I give myself to my children in so many small ways (and deny myself to them in many of the same instances)—sharing my bed and not getting enough sleep, staying home from the gym because they are sick. In carrying them within me during pregnancy and in trying, ever desperately trying, to breastfeed them. In playing with them or listening to their stories or worries when what I really need is a little quiet time. In making their food and feeding them before I even think of feeding myself. In not worrying what my body looks like as long as it can function to give (while remaining healthy, always shooting for some semblance of balance).

And in what I give up in my body, I gain so much more. I gain children who run to me and embrace me and enthusiastically call me their queen and their love! Children who want to share everything with me because they know that I care for every ounce of their existence. I gain children who want me to run with them and take them on walks and who wrestle with me and get into tickle fights with me. My body may not be back to top physical form and I may never look “good” in a swimsuit, but I have found a new discipline in it, the discipline of knowing how to give up myself, how to turn myself over, how to truly love with every fiber of my body. My desire to get in better shape should not come at the expense of serving my family; rather, it should be directed toward helping me serve them better, and ultimately that means it might not happen in exactly the way I’d like.

I think of that young mother, and I pray for her. Not because I think she is in a desperate way; I pray instead that she already knows this deeper beauty and that she goes even deeper. My prayer for myself is the same. And really, I’m not at all a type-A personality, so maybe I truly just don’t have any idea of how her interior life even begins to go! It matters not; all that matters is that this lady was an avenue of grace for me. When I look upon the Crucifix, I realize that it was not just on the Cross that Christ gave Himself for us in totality, but that He did it throughout His life in every small and big way possible. That is true self-donation: giving all of oneself in every moment of living and in the totality of death. This is my prayer and my plea, to be more like Him, to give more like Him, to love more like Him, to die more like Him.

Keep Your Eyes on These Fantastic Four

There are many amazing saints, and many amazing blessed and venerables and servants of God—so many that lots are often overlooked. Here are my picks for some faithful departed you might start hearing more and more about sooner rather than later.

Blessed Chiara Luce Badano

October 29, 1971–October 7, 1990, beatified September 25, 2010, feast day October 29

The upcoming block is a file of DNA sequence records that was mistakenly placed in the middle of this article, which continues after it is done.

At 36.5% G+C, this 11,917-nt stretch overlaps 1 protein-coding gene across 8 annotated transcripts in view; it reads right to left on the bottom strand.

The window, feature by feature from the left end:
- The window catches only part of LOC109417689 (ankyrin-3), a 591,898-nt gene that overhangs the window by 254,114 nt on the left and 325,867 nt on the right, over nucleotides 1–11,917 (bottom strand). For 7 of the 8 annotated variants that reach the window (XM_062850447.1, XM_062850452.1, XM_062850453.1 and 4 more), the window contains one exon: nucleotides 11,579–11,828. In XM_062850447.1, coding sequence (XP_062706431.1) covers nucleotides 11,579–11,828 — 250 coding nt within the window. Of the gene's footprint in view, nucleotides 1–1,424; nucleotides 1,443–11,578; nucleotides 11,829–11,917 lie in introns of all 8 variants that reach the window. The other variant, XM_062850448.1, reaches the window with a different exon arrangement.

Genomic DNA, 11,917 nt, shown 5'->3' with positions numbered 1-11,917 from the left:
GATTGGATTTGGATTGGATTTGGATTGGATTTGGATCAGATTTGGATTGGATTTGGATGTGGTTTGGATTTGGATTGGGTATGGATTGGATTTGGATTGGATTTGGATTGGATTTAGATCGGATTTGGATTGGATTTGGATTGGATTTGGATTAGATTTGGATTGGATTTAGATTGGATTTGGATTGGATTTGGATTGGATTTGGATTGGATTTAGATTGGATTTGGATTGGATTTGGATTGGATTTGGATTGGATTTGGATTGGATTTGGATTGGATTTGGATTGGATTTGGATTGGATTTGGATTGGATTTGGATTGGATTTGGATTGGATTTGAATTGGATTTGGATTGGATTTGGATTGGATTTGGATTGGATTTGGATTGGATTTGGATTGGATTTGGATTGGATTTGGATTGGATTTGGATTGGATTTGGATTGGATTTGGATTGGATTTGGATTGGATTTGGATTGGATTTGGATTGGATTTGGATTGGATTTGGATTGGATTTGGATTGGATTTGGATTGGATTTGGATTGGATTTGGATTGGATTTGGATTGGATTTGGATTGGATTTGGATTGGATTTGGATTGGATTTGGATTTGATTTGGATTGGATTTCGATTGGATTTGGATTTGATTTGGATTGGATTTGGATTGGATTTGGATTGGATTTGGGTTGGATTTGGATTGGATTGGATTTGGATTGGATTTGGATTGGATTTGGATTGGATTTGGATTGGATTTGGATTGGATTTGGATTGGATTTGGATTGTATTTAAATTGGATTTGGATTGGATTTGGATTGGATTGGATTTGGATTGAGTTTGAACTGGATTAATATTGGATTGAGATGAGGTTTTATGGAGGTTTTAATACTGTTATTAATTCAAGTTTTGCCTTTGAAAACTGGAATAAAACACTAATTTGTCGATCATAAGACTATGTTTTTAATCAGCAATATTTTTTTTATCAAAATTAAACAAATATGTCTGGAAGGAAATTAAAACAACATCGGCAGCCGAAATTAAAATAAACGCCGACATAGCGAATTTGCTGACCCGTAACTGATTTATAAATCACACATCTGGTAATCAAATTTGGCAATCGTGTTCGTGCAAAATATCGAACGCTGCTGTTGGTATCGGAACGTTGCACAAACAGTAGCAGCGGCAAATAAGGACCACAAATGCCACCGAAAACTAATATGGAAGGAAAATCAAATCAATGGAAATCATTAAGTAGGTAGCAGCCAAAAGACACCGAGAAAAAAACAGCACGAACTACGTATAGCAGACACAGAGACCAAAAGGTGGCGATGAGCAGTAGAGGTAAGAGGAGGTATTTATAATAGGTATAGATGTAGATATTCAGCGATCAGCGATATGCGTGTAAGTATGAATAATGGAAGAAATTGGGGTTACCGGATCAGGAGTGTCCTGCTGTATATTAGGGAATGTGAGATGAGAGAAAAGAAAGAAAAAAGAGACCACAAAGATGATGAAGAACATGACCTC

Why she’s cool: She died just before her 19th birthday after a two-year battle with one of the most painful bone cancers and offered it all for others. She even refused morphine to dull the pain because she wanted to remain lucid and united with Christ on the cross. She was a normal teenager who loved sports, hanging out with friends, and even had a crush on a boy. She proves that extraordinary grace is for everyone. Chiara asked to be buried in a wedding dress because she was going to meet her Love, Jesus. Learn more about her at

Notable Quote: “For You, Jesus…If You want it, I want it, too.” bl. chiara luce badano

Venerable Solanus Casey

November 25, 1870–July 31, 1957, declared venerable in 1995

Why he’s cool: He was the first U.S.–born man to be declared venerable! He wasn’t a very good student, so he served primarily as a porter, aka receptionist and doorkeeper, and was not granted the full priestly faculties of public preaching or hearing confessions. He was known as a great intercessor and for his healing ministry. He died in Detroit of a skin disease. You can learn more about him here:

Notable Quote: “Do not pray for easy lives; pray to be stronger people. Do not pray for tasks equal to your powers; pray for powers equal to your tasks.”ven. solanus casey

Chiara Corbella Petrillo

1984–June 13, 2012

Why she’s cool: An even more modern St. Gianna Molla, Chiara chose life for her first two children, who were both prenatally diagnosed with life-threatening complications, and both died shortly after being born. When pregnant a third time, she developed a malignant tumor and refused both to abort and to receive treatment until the baby was born. After Francesco was born, the tumor became terminal, causing her to lose sight in her right eye and confining her to a wheelchair. When children would ask about her eye patch, she was known to tell them that she was a pirate. Chiara was a witness to joy in the face of adversity, of love that overflows despite sorrow from loss. Read more about her at

Notable Quote: When asked by her husband Enrico if this yoke, this cross, is really sweet as Jesus said, she answered, “Yes, Enrico, it is very sweet.” chiara corbella petrillo